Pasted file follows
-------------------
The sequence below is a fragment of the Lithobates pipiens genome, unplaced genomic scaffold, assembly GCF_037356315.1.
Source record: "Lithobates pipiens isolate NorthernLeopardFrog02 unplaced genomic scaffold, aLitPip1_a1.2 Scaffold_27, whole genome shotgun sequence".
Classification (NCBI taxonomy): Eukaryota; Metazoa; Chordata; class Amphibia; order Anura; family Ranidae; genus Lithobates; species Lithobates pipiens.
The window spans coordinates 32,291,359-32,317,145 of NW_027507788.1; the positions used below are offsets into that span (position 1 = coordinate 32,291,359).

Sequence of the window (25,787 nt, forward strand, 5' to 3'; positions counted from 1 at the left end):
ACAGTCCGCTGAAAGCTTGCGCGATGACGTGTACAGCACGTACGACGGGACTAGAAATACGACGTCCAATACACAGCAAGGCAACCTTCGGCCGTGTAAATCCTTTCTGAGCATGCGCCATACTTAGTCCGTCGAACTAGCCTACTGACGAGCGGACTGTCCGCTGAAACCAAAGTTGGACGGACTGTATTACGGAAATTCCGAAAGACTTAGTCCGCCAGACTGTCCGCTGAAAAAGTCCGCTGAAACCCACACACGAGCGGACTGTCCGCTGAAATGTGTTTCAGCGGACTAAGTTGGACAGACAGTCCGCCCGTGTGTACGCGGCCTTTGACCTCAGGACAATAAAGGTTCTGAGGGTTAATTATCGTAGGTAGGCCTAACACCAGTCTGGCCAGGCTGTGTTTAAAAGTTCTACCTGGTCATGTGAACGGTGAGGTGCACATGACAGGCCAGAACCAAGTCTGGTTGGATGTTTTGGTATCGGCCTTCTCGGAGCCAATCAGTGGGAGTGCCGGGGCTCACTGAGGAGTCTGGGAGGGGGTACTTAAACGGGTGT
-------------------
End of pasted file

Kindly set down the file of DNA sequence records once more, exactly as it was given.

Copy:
The sequence below is a fragment of the Lithobates pipiens genome, unplaced genomic scaffold, assembly GCF_037356315.1.
Source record: "Lithobates pipiens isolate NorthernLeopardFrog02 unplaced genomic scaffold, aLitPip1_a1.2 Scaffold_27, whole genome shotgun sequence".
Classification (NCBI taxonomy): Eukaryota; Metazoa; Chordata; class Amphibia; order Anura; family Ranidae; genus Lithobates; species Lithobates pipiens.
The window spans coordinates 32,291,359-32,317,145 of NW_027507788.1; the positions used below are offsets into that span (position 1 = coordinate 32,291,359).

Sequence of the window (25,787 nt, forward strand, 5' to 3'; positions counted from 1 at the left end):
ACAGTCCGCTGAAAGCTTGCGCGATGACGTGTACAGCACGTACGACGGGACTAGAAATACGACGTCCAATACACAGCAAGGCAACCTTCGGCCGTGTAAATCCTTTCTGAGCATGCGCCATACTTAGTCCGTCGAACTAGCCTACTGACGAGCGGACTGTCCGCTGAAACCAAAGTTGGACGGACTGTATTACGGAAATTCCGAAAGACTTAGTCCGCCAGACTGTCCGCTGAAAAAGTCCGCTGAAACCCACACACGAGCGGACTGTCCGCTGAAATGTGTTTCAGCGGACTAAGTTGGACAGACAGTCCGCCCGTGTGTACGCGGCCTTTGACCTCAGGACAATAAAGGTTCTGAGGGTTAATTATCGTAGGTAGGCCTAACACCAGTCTGGCCAGGCTGTGTTTAAAAGTTCTACCTGGTCATGTGAACGGTGAGGTGCACATGACAGGCCAGAACCAAGTCTGGTTGGATGTTTTGGTATCGGCCTTCTCGGAGCCAATCAGTGGGAGTGCCGGGGCTCACTGAGGAGTCTGGGAGGGGGTACTTAAACGGGTGT